Review by Dean Allen
COMING only three months after the film's debut in cinemas, comes
this beautifully presented and lavishly collated book of concept
paintings, pre-production drawings, abandoned images and gloriously
detailed maquettes of creatures and sets from the second instalment
of what promises to be the greatest cinema trilogy since Star
Wars (the original).
Those of you familiar with the first volume from the Fellowship
of the Ring will already know what to expect.
Though familiarity doesn't breed contempt, as Gary Russell states
in his foreword: "Fantastic just could not do justice to
what I saw. During the months between my visits, the bar of Peter
Jackson's expectations had been raised considerably - and the
quality of new artwork had improved to meet the challenge of making
The Two Towers
even more of a visual feast than The
Fellowship of the Ring." And he's not overstating!
The introduction shows just how involved everyone was in the
project, ranging from those who had worked for six years, to those
whose involvement is over, the passion for the project still remains.
Proving that Middle-Earth is actually the star of the three films,
the book is divided into sections by locations. So we get detailed
looks at Zirak-Zigil and a new slime-version of the Balrog, Emyn
Muil, the Dead Marshes, Rohan, the Black Gates, and the scene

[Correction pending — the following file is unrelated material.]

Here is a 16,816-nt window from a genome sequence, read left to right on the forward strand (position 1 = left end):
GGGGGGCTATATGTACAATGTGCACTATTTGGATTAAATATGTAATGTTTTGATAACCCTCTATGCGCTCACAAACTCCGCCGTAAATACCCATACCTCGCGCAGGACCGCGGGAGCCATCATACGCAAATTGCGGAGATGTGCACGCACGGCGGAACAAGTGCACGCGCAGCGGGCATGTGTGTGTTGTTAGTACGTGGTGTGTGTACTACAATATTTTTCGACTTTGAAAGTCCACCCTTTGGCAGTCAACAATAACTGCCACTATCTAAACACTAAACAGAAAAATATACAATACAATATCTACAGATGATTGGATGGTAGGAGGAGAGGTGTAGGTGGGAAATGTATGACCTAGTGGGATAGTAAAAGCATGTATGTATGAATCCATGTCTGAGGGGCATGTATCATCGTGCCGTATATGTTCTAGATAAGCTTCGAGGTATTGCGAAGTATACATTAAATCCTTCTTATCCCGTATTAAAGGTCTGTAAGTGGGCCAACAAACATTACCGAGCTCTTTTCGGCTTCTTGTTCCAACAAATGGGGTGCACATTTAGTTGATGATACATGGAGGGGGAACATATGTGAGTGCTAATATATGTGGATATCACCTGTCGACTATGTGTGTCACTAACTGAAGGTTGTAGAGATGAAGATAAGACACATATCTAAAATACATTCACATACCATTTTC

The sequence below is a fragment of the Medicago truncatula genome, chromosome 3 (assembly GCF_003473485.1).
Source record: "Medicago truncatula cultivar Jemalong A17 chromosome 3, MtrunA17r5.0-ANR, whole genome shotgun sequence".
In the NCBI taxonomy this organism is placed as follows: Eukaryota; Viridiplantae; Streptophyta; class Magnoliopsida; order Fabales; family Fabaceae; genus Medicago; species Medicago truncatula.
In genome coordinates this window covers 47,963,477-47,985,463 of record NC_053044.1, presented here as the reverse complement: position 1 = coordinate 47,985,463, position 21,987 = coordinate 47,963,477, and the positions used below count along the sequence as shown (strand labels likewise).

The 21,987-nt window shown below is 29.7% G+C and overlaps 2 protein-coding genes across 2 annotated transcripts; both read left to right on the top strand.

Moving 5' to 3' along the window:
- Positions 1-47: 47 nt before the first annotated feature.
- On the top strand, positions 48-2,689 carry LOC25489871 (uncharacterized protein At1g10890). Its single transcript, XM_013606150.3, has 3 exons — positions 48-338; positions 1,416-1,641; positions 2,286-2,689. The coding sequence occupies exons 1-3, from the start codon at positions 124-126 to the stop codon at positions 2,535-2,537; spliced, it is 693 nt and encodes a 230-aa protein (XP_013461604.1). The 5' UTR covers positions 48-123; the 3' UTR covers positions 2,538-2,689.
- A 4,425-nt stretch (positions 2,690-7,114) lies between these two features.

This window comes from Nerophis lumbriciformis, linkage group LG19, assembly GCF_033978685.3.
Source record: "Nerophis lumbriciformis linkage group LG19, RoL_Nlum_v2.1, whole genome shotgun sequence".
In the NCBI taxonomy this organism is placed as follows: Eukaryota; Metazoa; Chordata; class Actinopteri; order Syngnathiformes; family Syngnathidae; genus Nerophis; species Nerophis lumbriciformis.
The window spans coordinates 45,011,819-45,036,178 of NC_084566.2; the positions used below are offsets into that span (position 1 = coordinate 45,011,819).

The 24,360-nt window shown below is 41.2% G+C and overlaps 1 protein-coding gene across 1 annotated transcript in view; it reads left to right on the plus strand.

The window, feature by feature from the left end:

of the climactic battle, Helm's Deep.
Each section is filled with the most glorious watercolour paintings
done to provide mood and colour schemes to pencil sketches and
digital artwork that provide the most delicious eye candy available.
Some of these images are begging to be reproduced, enlarged and
Of course, the one major character that gets his own section
is the marvel that is Gollum. Not so much concentrating on the
technical aspects of how he was created, this simply traces the
design evolution of the character, from an emaciated zombie-look,
a truly nightmarish version that would scare kids to death, to
the final look, that we discover was actually changed from the
one glimpsed in the fellowship, after Andy Serkis came aboard.
Jackson and the animators were so surprised by the power of Andy
Serkis' performance that they made Gollum more closely resemble
The price may well detract some buyers, but fans of the series
so far will not be disappointed. And with a tantalising glimpse
of a Mordor design, the series will be concluded in The Return
of the King. There's no doubt that it'll be another essential
purchase when it is released.
(Gary Russell, HarperCollins, £25)